Water Resilience: pulling the plug

Whether you believe in climate change or not, at certain times we need, as gardeners, to deal with water shortages as well as water gluts. I have been trying to retrain myself in water saving habits at home and this morning still found myself automatically pulling the plug on washing water rather than saving some by scooping out. A small thing but being careful about resources when we are used to them being ‘on tap’ takes a conscious effort to change our habits. 

Self sufficiency is important when it comes to vital resources such as water. It is important to have an infrastructure in place to enable security of resources for our needs, whether it is on a personal or national level. Sometimes this requires investment of time and money, sometimes it requires a change of mindset on priorities, habits and reducing and re-use of resources. Times of drought should encourage us to rethink and review - have we got our priorities right? What can we do to future proof ourselves against similar extremes in the future?

Drought resilience can be tackled in a variety of ways: through extending water storage availability; drought resistant planting; reviewing and improving the ways we water our plants; investing time and if we have it money to create watering systems that ease the physical burden of watering: finding the ways that work for us by increasing our knowledge so we can inform our watering priorities.

Where can we reduce our water use?

With the impending energy crisis my son and I were reviewing the changes we could make to reduce our bills. The same is true of water ue, but the costs are not so obvious at a personal level. 

Looking at how we manage our household use of water is the first step to becoming water efficient. Not leaving taps running, doing full rather than part loads of washing and dishwashing… Asking questions such as do we need to wash clothes as frequently? or take showers everyday? The answer to these and similar questions will depend on each individual and household.  In other cultures, and in my youth, baths were shared, hair was washed once a week, as were clothes. If you are working in a dirty environment then washing may be required more frequently there is no right or wrong it’s a question of relevance. I’m not a ‘it was better in my youth person, we managed etc therefore you should to. It’s gleaning what can be done when resources are scarce.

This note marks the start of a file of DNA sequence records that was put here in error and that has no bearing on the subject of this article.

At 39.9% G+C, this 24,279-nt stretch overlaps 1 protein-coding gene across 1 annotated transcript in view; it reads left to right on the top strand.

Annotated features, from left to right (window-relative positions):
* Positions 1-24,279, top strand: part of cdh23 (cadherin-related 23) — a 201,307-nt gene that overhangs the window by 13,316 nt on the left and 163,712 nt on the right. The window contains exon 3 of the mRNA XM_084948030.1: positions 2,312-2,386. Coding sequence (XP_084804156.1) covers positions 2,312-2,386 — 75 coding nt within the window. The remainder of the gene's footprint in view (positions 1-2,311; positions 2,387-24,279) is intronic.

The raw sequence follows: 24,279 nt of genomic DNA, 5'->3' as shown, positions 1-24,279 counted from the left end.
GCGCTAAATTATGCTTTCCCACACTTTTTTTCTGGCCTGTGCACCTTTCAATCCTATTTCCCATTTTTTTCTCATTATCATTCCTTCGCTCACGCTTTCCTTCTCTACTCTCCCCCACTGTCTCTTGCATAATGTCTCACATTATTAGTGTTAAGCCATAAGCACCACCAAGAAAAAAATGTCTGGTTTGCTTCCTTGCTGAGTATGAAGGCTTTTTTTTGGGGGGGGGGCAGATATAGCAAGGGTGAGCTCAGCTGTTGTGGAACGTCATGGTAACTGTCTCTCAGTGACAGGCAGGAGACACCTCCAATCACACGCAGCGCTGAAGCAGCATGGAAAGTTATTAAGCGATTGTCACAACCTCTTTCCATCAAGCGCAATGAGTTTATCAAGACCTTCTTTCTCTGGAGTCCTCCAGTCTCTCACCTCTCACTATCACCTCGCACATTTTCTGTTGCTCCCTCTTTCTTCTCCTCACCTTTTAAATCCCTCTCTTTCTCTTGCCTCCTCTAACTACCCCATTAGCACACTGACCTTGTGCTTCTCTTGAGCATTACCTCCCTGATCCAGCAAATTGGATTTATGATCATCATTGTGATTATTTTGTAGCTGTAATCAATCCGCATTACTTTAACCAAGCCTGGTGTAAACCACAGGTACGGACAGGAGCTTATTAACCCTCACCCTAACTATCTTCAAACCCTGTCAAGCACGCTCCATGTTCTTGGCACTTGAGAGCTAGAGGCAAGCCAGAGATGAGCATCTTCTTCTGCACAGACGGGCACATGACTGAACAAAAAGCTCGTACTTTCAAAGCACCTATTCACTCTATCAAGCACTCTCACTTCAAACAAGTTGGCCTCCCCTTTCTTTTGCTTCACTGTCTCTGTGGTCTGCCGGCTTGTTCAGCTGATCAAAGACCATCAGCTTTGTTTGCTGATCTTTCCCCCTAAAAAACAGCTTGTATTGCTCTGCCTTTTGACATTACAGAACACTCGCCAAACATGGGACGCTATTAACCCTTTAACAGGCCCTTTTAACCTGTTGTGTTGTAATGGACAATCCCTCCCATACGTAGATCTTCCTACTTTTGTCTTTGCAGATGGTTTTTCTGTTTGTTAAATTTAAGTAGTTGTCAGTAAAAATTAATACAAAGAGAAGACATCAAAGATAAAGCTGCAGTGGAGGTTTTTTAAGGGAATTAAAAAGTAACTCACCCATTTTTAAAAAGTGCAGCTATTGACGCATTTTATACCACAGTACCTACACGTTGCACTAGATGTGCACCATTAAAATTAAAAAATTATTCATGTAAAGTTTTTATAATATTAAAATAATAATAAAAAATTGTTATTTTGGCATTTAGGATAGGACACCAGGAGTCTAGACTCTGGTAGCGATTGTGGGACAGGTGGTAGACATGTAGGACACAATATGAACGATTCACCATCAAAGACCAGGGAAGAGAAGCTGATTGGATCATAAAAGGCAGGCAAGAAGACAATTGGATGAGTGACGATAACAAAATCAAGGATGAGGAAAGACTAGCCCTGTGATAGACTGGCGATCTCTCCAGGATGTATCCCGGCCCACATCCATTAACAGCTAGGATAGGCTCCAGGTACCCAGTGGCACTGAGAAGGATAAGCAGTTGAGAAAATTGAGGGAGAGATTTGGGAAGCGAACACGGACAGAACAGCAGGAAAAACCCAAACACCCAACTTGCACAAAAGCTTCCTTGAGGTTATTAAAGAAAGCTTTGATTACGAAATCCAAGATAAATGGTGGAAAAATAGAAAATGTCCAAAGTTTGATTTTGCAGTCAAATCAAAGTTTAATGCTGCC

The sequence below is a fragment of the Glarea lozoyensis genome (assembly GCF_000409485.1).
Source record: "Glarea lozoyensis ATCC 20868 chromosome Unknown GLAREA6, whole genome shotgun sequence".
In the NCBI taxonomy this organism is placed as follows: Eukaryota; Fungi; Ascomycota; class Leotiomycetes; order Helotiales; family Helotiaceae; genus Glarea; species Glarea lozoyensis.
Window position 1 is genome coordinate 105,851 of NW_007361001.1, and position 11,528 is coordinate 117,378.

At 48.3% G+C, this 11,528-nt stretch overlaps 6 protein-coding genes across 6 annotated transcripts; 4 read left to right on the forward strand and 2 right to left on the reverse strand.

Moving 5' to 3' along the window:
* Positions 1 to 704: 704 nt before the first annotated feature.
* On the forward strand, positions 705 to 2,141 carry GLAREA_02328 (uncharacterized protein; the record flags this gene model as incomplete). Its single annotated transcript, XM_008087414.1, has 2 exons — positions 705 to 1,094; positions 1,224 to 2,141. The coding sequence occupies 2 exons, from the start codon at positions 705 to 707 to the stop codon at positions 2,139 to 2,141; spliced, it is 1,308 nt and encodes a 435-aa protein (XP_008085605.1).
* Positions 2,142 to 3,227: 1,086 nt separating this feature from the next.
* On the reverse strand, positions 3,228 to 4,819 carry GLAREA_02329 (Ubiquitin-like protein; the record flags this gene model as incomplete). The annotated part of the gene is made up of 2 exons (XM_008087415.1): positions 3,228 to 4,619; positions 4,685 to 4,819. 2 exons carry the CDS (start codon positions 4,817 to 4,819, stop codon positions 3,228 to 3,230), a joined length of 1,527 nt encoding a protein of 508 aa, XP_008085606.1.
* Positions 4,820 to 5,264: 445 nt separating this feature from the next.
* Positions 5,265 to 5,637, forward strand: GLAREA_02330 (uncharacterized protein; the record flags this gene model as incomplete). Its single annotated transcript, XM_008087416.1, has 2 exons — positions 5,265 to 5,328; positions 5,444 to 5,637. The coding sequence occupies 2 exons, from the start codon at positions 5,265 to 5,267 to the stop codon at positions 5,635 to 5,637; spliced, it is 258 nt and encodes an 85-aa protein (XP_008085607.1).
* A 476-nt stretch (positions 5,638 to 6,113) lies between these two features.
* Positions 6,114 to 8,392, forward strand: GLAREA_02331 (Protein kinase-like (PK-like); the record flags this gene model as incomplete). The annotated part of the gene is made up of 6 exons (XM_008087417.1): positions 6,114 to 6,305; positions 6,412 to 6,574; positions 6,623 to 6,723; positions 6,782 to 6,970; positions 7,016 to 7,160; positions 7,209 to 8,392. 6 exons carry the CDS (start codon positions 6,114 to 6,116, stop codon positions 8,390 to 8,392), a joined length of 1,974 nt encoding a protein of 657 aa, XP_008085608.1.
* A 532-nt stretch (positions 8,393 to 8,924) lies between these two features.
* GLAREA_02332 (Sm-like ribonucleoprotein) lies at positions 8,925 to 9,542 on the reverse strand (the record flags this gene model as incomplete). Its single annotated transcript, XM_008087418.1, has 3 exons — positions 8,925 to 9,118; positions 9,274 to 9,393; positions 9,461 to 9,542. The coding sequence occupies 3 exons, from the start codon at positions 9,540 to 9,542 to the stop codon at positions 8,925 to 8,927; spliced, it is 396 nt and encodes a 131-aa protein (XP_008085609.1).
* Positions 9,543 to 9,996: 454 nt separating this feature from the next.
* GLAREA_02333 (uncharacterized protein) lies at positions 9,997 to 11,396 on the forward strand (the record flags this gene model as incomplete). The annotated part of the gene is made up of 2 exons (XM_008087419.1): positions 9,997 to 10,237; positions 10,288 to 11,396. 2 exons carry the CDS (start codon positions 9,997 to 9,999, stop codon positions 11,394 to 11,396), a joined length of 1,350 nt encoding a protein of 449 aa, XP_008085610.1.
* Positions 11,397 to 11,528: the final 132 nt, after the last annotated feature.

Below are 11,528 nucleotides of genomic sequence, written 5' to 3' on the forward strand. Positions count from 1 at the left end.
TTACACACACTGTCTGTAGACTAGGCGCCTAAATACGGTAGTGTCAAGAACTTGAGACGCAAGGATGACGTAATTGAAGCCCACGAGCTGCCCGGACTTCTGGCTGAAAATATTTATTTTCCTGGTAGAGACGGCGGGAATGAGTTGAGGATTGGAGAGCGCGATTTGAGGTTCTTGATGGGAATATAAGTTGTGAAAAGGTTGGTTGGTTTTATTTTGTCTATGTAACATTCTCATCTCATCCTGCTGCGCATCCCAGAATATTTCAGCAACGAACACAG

It’s also worth remembering to continue these habits, where possible, when the rain does start to fall. It takes a good deal of rainfall to replenish our reservoirs and aquifers and not all of that rain can be captured. 

Gardening methods

Good practice can improve both the availability and uptake of water. Here are some suggestions but there are probably many more:

  • Reducing weeds around vegetables means more of the available water goes to the vegetables. 
  • Breaking up soil that is crusty and dry by hoeing, so that the next heavy rainfall is absorbed rather than runs off.  
  • Planting young plants in a small hollow so that our watering goes to the root of the plants.
  • Watering in the cool of the morning allows more available water for the plants to take up. Watering can also be done in the evening once the sun has gone off the plants but may increase slug and snail issues.
  • A good soak once a week rather than a daily sprinkle will encourage roots to go deeper in search of water.
  • Prioritising water for key stages of plant growth. Seedlings and transplants first. Flowering and fruiting next and for leafy greens and salads. Containers where the plants cannot grow down to find more water next. Leafy veg such as lettuces, salad crops, and brassicas where we need leaf growth.
  • Planting green manures prevents the runoff from bare soil while the ground is uncultivated for other crops. It also improves the organic matter once dug in and that will also increase the  water retention or the soil. Green manures can also add nitrogen to the soil depending on which green manure is used.
  • Thick mulching of pots and beds will help preserve soil moisture. 
  • Larger pots can have a better reservoir of moisture than smaller ones.

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